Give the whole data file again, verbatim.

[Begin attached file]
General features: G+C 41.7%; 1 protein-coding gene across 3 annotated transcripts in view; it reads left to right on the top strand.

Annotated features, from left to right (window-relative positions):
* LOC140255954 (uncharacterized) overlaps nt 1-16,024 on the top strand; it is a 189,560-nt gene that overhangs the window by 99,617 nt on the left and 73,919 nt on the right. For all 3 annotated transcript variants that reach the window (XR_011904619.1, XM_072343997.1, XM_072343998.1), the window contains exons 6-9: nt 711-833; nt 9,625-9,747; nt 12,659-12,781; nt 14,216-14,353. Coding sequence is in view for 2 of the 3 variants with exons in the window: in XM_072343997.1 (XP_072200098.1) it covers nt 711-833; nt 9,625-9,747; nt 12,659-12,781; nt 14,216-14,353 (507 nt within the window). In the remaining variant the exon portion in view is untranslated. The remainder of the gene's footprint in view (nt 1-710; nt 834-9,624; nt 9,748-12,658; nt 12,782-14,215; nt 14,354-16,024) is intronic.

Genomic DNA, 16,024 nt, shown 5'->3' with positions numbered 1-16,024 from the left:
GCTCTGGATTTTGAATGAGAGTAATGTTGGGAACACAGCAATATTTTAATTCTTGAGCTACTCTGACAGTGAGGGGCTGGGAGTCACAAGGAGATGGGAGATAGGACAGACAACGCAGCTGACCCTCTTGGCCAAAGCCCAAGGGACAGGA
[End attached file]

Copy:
General features: G+C 41.7%; 1 protein-coding gene across 3 annotated transcripts in view; it reads left to right on the top strand.

Annotated features, from left to right (window-relative positions):
* LOC140255954 (uncharacterized) overlaps nt 1-16,024 on the top strand; it is a 189,560-nt gene that overhangs the window by 99,617 nt on the left and 73,919 nt on the right. For all 3 annotated transcript variants that reach the window (XR_011904619.1, XM_072343997.1, XM_072343998.1), the window contains exons 6-9: nt 711-833; nt 9,625-9,747; nt 12,659-12,781; nt 14,216-14,353. Coding sequence is in view for 2 of the 3 variants with exons in the window: in XM_072343997.1 (XP_072200098.1) it covers nt 711-833; nt 9,625-9,747; nt 12,659-12,781; nt 14,216-14,353 (507 nt within the window). In the remaining variant the exon portion in view is untranslated. The remainder of the gene's footprint in view (nt 1-710; nt 834-9,624; nt 9,748-12,658; nt 12,782-14,215; nt 14,354-16,024) is intronic.

Genomic DNA, 16,024 nt, shown 5'->3' with positions numbered 1-16,024 from the left:
GCTCTGGATTTTGAATGAGAGTAATGTTGGGAACACAGCAATATTTTAATTCTTGAGCTACTCTGACAGTGAGGGGCTGGGAGTCACAAGGAGATGGGAGATAGGACAGACAACGCAGCTGACCCTCTTGGCCAAAGCCCAAGGGACAGGA